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Unexplored ocean floor

MI student surveys Northwest Passage during summer work term

special feature: COASTS

Part of a special feature showcasing Memorial's leadership and expertise in cold ocean and Arctic science, technology and society (COASTS).


By Leslie Earle

Sarah Porter has something on her resumé that not many others do.

The fourth-year ocean mapping and bachelor of technology student at the Marine Institute has mapped one of the most unexplored areas of the ocean floor: the Northwest Passage.

Ocean mapping student Sarah Porter in Pond Inlet, Nunavut.
Photo: Submitted

“I was on a work term with the Centre for Applied Ocean Technology (CTec) when my supervisor, Kirk Regular, offered me the opportunity to partner with the Canadian Hydrographic Service to survey through the Northwest Passage using their new shallow water multibeam system, Norbit,” said Ms. Porter.

It was an opportunity Ms. Porter could not pass up. She joined the RRS Ernest Shackleton – the escort vessel for the Crystal Serenity’s second voyage through the Northwest Passage – in St. John’s on Aug. 8 for a 28-day adventure.

“My job was to mobilize the Norbit system on a small boat called the Narwhal,” said Ms. Porter. “As we sailed through the Northwest Passage, I completed my work from the smaller zodiac-like boat during stops in Pond Inlet, Bellot Srait and Cambridge Bay.”

Mapping efforts

The last nautical chart production for the Northwest Passage is dated 1957.

Heading into the expedition, Ms. Porter knew that drastic changes to the seafloor were possible since that time — something that was validated during her surveying.

“As a student, I was so fortunate to have been trusted with such an incredible project,” said Ms. Porter.

“To take a system, get familiar with it and its software, take it to the North and to survey areas that are unknown, with no charts, was an incredible experience.”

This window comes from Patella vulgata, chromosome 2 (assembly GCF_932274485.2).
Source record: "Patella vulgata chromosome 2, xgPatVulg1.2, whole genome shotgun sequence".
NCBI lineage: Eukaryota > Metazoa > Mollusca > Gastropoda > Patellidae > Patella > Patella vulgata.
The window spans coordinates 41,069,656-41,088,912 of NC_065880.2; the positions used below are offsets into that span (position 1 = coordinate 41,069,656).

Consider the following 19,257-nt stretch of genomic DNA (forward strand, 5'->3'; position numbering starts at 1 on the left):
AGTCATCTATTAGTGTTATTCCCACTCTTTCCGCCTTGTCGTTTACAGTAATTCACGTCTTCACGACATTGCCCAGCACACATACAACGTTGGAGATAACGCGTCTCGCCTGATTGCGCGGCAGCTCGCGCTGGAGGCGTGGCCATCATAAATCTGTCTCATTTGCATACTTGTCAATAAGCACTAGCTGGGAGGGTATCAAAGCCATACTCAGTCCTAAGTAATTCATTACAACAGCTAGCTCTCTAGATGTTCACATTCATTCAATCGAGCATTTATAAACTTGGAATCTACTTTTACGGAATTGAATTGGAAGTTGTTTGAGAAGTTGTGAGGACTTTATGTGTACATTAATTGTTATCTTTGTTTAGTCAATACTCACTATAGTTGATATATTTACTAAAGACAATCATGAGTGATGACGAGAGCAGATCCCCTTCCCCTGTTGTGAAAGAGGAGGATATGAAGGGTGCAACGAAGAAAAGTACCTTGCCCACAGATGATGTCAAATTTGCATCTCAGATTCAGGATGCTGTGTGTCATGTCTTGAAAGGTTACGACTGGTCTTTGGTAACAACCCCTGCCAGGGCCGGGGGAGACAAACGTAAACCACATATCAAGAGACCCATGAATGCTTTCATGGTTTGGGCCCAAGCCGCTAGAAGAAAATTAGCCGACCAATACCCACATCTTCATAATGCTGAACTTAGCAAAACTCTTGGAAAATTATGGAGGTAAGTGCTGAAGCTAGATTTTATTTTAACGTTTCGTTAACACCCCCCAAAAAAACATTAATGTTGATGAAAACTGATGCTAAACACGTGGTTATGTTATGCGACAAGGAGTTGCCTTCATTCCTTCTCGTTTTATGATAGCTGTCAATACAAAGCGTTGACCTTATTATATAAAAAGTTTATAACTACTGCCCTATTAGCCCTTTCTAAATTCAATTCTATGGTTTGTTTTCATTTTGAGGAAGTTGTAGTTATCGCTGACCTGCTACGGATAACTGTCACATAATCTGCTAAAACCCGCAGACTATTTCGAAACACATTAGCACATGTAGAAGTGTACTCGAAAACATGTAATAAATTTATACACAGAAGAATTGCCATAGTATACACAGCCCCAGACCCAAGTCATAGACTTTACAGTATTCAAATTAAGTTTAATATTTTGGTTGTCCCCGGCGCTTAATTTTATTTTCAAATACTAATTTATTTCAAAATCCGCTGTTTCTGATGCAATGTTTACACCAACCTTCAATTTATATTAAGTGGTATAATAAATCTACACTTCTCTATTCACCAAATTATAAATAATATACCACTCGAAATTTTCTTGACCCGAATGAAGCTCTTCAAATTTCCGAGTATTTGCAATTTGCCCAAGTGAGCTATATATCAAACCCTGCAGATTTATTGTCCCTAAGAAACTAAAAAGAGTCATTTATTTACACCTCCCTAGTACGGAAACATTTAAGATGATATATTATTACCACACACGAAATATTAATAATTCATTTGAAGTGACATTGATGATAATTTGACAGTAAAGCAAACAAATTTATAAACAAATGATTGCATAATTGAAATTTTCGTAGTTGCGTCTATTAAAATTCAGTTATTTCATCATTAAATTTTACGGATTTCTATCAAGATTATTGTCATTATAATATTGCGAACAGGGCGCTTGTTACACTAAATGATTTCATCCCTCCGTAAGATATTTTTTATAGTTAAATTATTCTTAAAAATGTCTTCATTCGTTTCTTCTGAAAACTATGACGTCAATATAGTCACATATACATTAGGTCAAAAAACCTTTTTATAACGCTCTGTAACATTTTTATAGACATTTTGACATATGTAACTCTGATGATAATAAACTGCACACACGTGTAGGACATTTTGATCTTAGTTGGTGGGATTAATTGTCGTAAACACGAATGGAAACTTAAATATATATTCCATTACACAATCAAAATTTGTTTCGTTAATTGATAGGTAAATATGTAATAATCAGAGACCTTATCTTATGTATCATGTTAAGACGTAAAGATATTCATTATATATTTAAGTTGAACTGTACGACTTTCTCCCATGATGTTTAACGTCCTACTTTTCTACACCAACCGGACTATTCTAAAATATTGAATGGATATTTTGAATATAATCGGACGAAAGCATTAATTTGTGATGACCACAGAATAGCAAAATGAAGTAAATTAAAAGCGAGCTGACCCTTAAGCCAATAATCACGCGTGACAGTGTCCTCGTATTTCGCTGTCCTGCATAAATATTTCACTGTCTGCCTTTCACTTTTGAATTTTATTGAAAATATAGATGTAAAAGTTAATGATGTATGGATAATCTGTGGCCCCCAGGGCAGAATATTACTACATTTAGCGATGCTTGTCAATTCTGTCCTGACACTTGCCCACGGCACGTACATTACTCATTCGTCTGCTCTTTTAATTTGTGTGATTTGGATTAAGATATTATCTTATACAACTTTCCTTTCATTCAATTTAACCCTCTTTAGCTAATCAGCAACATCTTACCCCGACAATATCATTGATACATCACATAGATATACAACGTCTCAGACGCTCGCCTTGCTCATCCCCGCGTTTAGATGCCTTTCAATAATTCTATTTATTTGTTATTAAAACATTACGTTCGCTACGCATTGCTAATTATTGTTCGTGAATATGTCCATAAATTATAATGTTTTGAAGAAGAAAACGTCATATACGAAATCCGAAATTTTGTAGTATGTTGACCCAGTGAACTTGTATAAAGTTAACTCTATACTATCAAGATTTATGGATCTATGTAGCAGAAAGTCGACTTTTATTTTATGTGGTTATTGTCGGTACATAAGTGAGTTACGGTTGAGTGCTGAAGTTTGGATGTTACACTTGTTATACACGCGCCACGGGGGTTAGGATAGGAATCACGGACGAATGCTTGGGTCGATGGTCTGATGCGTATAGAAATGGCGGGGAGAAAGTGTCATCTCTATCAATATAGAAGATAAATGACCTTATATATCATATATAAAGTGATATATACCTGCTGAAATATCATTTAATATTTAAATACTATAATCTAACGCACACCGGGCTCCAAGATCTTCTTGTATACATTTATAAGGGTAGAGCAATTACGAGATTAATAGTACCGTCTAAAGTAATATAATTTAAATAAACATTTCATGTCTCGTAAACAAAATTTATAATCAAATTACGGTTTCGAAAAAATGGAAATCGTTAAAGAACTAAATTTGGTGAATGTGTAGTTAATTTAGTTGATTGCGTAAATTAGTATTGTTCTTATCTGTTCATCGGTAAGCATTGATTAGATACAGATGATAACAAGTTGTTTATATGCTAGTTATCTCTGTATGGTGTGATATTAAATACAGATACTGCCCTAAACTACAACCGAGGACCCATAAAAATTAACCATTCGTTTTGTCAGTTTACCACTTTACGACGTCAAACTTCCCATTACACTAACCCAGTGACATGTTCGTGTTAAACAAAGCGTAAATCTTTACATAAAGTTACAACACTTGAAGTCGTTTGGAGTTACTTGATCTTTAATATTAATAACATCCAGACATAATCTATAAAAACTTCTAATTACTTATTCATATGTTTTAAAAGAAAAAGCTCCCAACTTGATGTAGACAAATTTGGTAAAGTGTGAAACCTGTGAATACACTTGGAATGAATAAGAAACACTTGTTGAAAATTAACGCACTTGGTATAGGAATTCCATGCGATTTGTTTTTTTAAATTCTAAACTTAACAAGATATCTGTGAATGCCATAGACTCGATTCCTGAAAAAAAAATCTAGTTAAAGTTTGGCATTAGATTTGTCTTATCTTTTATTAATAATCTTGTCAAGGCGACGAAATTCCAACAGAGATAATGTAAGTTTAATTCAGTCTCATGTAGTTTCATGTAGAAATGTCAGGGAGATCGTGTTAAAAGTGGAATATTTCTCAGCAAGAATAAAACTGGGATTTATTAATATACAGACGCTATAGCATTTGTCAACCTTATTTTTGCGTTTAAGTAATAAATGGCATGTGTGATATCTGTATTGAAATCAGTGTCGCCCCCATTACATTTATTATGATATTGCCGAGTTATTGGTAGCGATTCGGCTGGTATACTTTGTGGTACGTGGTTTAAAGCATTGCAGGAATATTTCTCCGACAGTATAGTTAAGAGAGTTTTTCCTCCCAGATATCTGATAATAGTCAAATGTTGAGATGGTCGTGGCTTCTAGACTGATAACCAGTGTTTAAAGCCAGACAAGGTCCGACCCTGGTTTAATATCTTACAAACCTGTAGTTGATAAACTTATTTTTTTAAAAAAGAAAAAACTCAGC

Important data

During the expedition, Ms. Porter collected a unique data set which she hopes will be published eventually.

“I hope the information I’ve gathered will someday benefit any kind of boating activity happening in the North. Not many have had the opportunity to transverse the Northwest Passage and collect the kind of information gathered during this survey.”

On a personal level, the experience has helped her with a different type of navigation — the one that leads to her future career path.

“I love the ocean and I really enjoy discovering the unknown underneath.” — Sarah Porter

She’s interested in putting her skills to work in areas newly available for boating activity.

“I love the ocean and I really enjoy discovering the unknown underneath. I think it’s crucial to know what our sea floor is all about.”

Northern exposure

Outside of the mapping work, the work term experience taught her some valuable lessons about working in Northern environments.

“Working in the North can be very difficult due to limited resources, including communication,” said Ms. Porter. “It is also important that you are well prepared for any situation and ensure that you have extras of everything.”

During her time in the North, Sarah enjoyed some close encounters with local wildlife.
During her time in the North, Sarah enjoyed some close encounters with local wildlife.
Photo: Submitted

She was also impressed with her summer office space.

“I saw polar bears, walrus, seals, a variety of birds and a narwhal, which really made for an interesting summer work experience. I also got to learn about the Inuit culture and meet a number of locals who were friendly and welcoming and very helpful with our project.”


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